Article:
Part III holds the conclusion, taking place in the 1990s. Herein, Michael comes to terms with his relationship with Hanna and choices they’ve made. Without spoiling the book, all I’ll say is that he seeks absolution.

What an austere little book! The sparse prose and clipped tone of the work seemed in perfect accord with the Michael Berg’s thoughts. Also, The Reader delves into the psyche of a rich inner world and thought life – read cerebral. Another element worth noting, Michael’s rather miserly when it comes to labeling people. For example, he never offer names for his parents nor his siblings. Then, he doesn’t name the survivors who bring about Hanna’s trial. Simply, Michael bestows names upon few.

Schlink portrays the intimacy of the two German generations – the Nazi participants (willing/unwilling) and the post-War youth who desire to rectify their fore bearers’ mistakes. He shows precisely the grayness that contemporary analysts find polarizing. No matter how much Michael’s generation wants to wipe the slate clean, none of us should forget. Michael even recognizes how his own father, a philosopher who focuses on Kant and Hegel, inadvertently supported the Nazi cause by writing hiker’s guides. They are inseparable.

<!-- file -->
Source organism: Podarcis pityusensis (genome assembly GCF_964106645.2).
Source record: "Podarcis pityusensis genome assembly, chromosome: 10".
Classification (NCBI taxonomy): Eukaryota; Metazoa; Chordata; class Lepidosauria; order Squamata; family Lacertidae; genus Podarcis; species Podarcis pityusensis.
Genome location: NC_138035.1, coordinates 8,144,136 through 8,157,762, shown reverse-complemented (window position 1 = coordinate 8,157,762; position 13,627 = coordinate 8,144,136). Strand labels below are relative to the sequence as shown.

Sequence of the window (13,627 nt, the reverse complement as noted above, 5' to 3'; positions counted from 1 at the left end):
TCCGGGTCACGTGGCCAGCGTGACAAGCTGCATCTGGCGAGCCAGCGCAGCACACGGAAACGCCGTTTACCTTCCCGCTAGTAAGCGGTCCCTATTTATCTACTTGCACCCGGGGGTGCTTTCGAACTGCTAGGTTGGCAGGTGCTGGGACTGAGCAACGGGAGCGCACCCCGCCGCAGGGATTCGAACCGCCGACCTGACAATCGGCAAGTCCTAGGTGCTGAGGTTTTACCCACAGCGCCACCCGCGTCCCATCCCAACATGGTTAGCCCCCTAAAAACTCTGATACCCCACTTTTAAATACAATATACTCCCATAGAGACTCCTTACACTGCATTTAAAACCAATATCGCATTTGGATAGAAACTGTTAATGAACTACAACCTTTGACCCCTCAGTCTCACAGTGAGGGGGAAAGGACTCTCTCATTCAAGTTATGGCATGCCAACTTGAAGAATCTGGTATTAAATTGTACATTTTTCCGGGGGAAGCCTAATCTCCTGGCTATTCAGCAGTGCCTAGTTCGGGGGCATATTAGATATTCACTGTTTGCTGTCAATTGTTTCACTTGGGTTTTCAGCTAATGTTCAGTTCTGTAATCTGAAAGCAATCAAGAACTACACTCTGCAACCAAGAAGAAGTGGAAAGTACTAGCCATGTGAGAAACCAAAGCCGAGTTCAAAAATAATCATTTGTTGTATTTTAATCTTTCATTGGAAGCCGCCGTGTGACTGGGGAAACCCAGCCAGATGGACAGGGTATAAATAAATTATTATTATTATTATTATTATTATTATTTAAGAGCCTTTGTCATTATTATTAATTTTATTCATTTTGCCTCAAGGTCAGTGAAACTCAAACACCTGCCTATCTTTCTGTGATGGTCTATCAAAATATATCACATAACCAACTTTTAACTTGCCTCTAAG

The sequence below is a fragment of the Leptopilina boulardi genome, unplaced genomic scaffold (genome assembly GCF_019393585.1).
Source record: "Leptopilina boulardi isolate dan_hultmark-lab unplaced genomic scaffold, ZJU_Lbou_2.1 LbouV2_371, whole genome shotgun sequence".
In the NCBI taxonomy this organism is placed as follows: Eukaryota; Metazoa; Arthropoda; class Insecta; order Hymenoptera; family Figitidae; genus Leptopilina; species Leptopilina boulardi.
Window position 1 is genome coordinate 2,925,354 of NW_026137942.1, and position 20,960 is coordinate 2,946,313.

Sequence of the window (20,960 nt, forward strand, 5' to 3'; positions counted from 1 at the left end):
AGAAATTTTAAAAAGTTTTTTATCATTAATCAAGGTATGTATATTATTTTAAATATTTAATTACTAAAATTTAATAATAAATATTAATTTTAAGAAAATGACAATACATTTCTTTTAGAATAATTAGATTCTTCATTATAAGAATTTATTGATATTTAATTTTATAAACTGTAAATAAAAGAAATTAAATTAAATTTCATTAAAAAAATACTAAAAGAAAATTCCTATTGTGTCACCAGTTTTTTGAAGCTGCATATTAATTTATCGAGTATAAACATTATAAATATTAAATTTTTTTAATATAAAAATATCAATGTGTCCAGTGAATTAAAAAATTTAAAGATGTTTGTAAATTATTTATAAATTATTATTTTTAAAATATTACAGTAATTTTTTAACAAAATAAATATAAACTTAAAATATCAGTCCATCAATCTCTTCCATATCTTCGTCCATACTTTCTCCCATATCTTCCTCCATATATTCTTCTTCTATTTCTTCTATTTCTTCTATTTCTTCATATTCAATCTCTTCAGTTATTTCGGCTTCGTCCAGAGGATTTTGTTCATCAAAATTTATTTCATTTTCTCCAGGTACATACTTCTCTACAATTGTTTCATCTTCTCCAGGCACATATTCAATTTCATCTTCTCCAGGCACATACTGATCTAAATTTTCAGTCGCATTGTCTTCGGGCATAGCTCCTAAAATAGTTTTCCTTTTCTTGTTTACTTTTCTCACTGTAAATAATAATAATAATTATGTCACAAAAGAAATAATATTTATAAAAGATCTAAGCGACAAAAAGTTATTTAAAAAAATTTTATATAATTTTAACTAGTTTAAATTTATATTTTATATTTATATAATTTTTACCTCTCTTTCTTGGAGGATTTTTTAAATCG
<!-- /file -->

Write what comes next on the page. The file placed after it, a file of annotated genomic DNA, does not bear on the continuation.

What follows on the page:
Another remarkable theme is ignorance versus knowledge. Enlightenment leads not just to better ways to make a living for oneself, it also opens the path to better decisions.

Then, there’s the intertextuality – the complex relationship between a text and other texts taken as basic to the creation or interpretation of the text (Merriam Webster 2011). Michael’s literary selection came from Enlightenment Era.

Lastly, there’s the prevailing theme of humanity. Part III sees to a purposefulness in Michael that Part II seems to lack. Here, the titular Reader becomes enlightened and compassionate.

Four Out of Five Pearls

Song: YouTube – Nicole Atkins – Together We Are Both Alone – Live Troubadour

Places : Germany, Poland, The United States

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Jeffrey Eugenides’ Middlesex


Eugenides, J. (2002). Middlesex. New York: Picador. 9780312422158

I actually read this book in Summer 2007 whilst between semesters in grad school. It was Oprah’s pick at the time and I read it at warp speed. Unfortunately, I never reviewed the book. Seeing a copy of Middlesex for sale by the Friends of Freeman (HCPL), I bought it. I took a more leisurely pace began rereading it after Christmas 2010.

Cal Stephanides, a forty-one year old who identifies himself as a man, climbs his gnarly family tree. He possesses a recessive gene, 5-alpha-reductase deficiency, which made him appear female at the time of his birth. Believing him to be a girl, his parents named their “daughter” Calliope and called her “Callie”. After learning about the syndrome as an adolescent, Calliope changes his name to the masculine name, Cal. Taking on his Greek-American genealogy, Cal tells the story of a dirty little secret of his grandparents, Desdemona and Lefty, which shapes Calliope into Cal.